Swaraj called on the international community to recognise that Pakistan is harbouring terrorists and is equally culpable
India's foreign minister Sushma Swaraj once again raised the issue of state-sponsored terrorism emanating from Pakistan in her address at the 71st UN General Assembly on Monday.
Swaraj said that Pakistan remains in denial over the violations in Kashmir. She warned that Pakistan must remember that Kashmir is an integral part of India and will remain so.
"Pakistan must abandon its dream to obtain territory it covets," Swaraj said to an applause.
Last week, Pakistan Prime Minister Nawaz Sharif's stood at the same podium and accused the Indian government of atrocities in Jammu and Kashmir. Swaraj said such allegations were baseless and futile.
She urged Pakistan to introspect and act against the brutality against the Baloch people by its own government. Swaraj said, "I can only say that those accusing others of human rights violations would do well to introspect and see what egregious abuses they are perpetrating in their own country, including in Balochistan. The brutality against the Baloch people represents the worst form of state oppression."
In a veiled attack on Pakistan, Swaraj asserted that an effective global strategy is needed to fight terrorism and ''any nation that refuses to join hands in this effort must be isolated internationally".
"These nations, in which UN designated terrorists roam freely, lead processions and deliver their poisonous sermons of hate with impunity, are as culpable as the very terrorists they harbour. Such countries should have no place in the comity of nations," said Swaraj.
The statement comes in the wake of the Uri terror attack in Jammu and Kashmir in which 18 Indian Army soldiers were killed.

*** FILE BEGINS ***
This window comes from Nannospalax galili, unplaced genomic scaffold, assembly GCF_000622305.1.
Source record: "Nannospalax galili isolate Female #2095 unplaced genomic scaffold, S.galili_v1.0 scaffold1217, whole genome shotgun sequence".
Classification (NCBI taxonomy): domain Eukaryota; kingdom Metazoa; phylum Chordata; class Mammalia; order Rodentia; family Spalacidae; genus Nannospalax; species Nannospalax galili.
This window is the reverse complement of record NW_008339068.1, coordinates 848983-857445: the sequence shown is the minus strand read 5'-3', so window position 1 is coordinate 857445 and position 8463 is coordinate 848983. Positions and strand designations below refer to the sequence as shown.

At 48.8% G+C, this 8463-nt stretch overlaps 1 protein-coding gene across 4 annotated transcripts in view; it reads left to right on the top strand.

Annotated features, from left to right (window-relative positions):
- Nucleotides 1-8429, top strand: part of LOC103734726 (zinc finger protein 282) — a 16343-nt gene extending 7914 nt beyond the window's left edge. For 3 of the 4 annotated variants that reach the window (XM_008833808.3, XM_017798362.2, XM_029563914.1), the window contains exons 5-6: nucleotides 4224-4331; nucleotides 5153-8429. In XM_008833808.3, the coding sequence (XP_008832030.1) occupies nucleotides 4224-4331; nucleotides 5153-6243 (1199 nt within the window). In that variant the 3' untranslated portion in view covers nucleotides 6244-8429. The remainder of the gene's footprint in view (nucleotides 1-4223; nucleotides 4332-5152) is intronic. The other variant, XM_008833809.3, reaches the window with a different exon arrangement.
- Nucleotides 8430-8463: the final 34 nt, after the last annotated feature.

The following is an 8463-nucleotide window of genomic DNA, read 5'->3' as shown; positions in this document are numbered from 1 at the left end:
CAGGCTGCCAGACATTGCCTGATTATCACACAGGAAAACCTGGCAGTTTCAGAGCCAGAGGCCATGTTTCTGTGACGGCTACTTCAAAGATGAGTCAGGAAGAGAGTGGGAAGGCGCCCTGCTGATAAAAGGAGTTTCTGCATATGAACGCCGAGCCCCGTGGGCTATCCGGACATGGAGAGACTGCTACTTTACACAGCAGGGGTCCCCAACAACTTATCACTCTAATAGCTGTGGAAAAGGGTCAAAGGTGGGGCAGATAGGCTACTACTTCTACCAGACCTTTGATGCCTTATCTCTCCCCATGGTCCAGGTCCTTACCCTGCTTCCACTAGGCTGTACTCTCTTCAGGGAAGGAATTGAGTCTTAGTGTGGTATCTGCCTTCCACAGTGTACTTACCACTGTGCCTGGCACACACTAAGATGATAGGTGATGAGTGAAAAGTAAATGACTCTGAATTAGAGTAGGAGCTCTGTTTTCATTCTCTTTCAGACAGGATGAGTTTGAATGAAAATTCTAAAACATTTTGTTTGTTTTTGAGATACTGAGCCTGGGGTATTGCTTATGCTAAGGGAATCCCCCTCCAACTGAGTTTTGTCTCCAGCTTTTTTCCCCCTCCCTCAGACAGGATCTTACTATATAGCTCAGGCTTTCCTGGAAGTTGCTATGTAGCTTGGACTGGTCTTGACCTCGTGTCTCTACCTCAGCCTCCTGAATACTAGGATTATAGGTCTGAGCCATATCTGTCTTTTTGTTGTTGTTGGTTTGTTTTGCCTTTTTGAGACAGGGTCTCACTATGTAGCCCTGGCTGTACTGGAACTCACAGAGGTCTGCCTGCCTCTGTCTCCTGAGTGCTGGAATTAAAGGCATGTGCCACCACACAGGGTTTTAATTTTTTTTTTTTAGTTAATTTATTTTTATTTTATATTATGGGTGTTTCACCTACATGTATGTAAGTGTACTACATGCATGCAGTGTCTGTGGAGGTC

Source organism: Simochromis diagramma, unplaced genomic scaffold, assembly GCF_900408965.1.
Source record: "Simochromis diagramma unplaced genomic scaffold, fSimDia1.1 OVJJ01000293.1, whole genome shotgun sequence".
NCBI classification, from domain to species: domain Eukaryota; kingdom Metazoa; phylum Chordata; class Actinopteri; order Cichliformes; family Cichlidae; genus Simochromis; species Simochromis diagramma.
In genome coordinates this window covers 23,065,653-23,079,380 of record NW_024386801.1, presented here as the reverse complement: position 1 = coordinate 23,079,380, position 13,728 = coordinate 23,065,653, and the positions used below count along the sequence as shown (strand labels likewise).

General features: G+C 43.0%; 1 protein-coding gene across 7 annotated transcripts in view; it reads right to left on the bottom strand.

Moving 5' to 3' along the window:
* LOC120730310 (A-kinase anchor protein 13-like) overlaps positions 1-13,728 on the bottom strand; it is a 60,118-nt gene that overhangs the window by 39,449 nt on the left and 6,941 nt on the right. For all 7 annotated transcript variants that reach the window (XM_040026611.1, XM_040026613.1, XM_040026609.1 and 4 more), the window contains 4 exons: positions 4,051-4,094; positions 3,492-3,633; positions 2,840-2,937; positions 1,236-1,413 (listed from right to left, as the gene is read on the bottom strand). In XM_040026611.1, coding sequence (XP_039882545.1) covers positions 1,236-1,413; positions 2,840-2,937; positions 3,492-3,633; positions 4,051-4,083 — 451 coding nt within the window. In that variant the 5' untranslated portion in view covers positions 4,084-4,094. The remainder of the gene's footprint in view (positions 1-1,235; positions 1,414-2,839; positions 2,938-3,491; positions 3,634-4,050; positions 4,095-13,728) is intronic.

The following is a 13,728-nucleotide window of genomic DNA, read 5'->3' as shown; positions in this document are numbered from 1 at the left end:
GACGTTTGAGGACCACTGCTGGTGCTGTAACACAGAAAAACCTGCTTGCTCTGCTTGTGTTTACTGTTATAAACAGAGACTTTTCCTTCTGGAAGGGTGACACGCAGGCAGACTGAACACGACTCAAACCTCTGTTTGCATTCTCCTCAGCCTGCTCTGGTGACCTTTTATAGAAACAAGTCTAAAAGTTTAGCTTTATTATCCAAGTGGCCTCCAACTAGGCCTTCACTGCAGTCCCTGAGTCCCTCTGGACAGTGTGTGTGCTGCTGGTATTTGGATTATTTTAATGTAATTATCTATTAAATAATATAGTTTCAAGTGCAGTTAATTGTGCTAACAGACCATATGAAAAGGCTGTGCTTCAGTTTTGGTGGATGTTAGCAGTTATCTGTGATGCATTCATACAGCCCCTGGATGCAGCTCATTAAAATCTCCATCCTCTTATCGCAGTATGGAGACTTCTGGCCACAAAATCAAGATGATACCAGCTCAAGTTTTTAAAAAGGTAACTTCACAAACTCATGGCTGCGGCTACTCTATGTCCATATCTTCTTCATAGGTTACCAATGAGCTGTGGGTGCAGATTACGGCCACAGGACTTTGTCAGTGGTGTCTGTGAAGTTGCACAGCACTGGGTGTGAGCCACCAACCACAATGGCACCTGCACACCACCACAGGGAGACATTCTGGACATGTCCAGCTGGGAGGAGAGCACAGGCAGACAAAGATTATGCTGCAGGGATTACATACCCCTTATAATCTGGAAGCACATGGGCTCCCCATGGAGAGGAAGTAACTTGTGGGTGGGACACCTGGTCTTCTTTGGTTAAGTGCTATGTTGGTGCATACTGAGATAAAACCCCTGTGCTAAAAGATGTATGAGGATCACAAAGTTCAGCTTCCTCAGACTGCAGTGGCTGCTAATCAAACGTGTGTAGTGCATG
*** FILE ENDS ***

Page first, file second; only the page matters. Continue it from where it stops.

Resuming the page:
"Terrorism is undoubtedly the biggest violation of human rights. We must question who is behind these attacks, who benefits from such attacks, who finances them, who arms them and provides them sanctuary?"
She called on the international community to unite across our differences to defeat terrorism, saying the fight against the global scourge cannot be won if distinctions are made between terrorists.
"History proves that those who seed extremist ideologies, reap a bitter harvest. The germ of evil has grown into a hydra-headed monster, backed by technological sophistication that threatens the peace and harmony of our world," Swaraj said.
Swaraj insisted that India is committed to rebuilding its relationship with its neighbour. The minister denied reports that India had put pre-conditions to holding talks with Pakistan, rather pushed for friendship as a basis to resolve issues.
India asked the global community to urgently adopt a long-pending global treaty on terrorism as well as implement the UN Security Council reform, saying the world needs a more contemporary approach to combating terrorism and a Council that is less outdated.